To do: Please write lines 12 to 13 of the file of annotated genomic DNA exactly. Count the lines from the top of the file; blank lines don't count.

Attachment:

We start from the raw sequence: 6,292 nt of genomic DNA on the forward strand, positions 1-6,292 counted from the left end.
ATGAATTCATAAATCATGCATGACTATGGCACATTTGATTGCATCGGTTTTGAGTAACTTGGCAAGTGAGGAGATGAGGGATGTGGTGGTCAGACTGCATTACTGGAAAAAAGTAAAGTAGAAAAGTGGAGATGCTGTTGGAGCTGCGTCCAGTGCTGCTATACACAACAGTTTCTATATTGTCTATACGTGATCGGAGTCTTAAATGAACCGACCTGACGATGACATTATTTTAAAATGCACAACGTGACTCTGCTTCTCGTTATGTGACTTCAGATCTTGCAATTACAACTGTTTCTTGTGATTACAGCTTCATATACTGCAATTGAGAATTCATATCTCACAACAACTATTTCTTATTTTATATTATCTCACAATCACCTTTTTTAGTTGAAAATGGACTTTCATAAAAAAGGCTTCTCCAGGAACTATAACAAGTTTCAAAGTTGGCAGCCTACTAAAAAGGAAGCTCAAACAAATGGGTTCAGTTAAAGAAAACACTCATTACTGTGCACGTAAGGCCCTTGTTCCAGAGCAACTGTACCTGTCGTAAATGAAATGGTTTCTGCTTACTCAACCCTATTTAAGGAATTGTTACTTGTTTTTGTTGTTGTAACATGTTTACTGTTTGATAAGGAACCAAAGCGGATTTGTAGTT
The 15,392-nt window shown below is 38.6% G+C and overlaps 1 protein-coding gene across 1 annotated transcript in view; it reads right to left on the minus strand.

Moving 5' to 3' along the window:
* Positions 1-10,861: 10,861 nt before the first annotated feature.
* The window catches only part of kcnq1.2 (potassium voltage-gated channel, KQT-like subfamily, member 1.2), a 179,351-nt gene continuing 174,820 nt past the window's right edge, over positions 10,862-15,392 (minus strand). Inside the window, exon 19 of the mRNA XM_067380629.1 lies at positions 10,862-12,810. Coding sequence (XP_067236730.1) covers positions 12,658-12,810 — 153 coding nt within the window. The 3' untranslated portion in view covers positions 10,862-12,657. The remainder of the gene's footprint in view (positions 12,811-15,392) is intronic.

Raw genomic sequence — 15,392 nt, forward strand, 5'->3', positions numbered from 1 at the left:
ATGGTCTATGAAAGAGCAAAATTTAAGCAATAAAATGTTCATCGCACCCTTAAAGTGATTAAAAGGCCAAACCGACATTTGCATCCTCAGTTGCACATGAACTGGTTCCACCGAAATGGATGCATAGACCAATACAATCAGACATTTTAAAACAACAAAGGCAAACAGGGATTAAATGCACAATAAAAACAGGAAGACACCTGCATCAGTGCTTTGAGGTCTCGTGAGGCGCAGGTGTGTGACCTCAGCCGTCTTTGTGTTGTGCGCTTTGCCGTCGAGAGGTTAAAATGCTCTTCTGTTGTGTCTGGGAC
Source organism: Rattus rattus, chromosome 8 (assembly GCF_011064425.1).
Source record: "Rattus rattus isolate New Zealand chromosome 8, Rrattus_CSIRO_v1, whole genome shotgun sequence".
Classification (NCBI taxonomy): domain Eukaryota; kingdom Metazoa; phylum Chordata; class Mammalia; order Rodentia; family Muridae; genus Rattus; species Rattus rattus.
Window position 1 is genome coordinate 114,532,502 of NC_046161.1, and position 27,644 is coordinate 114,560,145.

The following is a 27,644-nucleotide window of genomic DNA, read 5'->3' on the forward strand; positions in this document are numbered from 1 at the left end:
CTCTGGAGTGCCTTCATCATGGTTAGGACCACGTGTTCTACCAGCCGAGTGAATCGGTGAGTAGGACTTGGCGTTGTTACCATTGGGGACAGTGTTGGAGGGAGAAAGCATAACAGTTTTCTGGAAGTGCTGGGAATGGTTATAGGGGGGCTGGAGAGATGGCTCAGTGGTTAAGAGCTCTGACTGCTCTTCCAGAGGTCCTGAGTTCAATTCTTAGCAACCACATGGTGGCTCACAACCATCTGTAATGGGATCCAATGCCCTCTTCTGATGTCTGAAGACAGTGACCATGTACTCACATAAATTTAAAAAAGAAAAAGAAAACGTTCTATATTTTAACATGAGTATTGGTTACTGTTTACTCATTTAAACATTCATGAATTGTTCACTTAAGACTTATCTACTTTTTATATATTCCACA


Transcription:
Window position 1 is genome coordinate 114,532,502 of NC_046161.1, and position 27,644 is coordinate 114,560,145.

The following is a 27,644-nucleotide window of genomic DNA, read 5'->3' on the forward strand; positions in this document are numbered from 1 at the left end: